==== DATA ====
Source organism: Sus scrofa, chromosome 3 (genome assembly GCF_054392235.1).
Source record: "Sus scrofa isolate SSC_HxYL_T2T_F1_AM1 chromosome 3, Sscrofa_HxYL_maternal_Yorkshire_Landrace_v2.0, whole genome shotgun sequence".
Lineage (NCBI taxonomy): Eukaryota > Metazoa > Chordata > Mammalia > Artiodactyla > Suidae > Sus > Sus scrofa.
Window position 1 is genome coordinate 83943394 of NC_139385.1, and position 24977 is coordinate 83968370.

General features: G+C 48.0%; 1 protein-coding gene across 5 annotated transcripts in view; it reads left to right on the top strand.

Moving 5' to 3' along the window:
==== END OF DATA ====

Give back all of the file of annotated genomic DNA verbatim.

Source organism: Sus scrofa, chromosome 3 (genome assembly GCF_054392235.1).
Source record: "Sus scrofa isolate SSC_HxYL_T2T_F1_AM1 chromosome 3, Sscrofa_HxYL_maternal_Yorkshire_Landrace_v2.0, whole genome shotgun sequence".
Lineage (NCBI taxonomy): Eukaryota > Metazoa > Chordata > Mammalia > Artiodactyla > Suidae > Sus > Sus scrofa.
Window position 1 is genome coordinate 83943394 of NC_139385.1, and position 24977 is coordinate 83968370.

General features: G+C 48.0%; 1 protein-coding gene across 5 annotated transcripts in view; it reads left to right on the top strand.

Moving 5' to 3' along the window: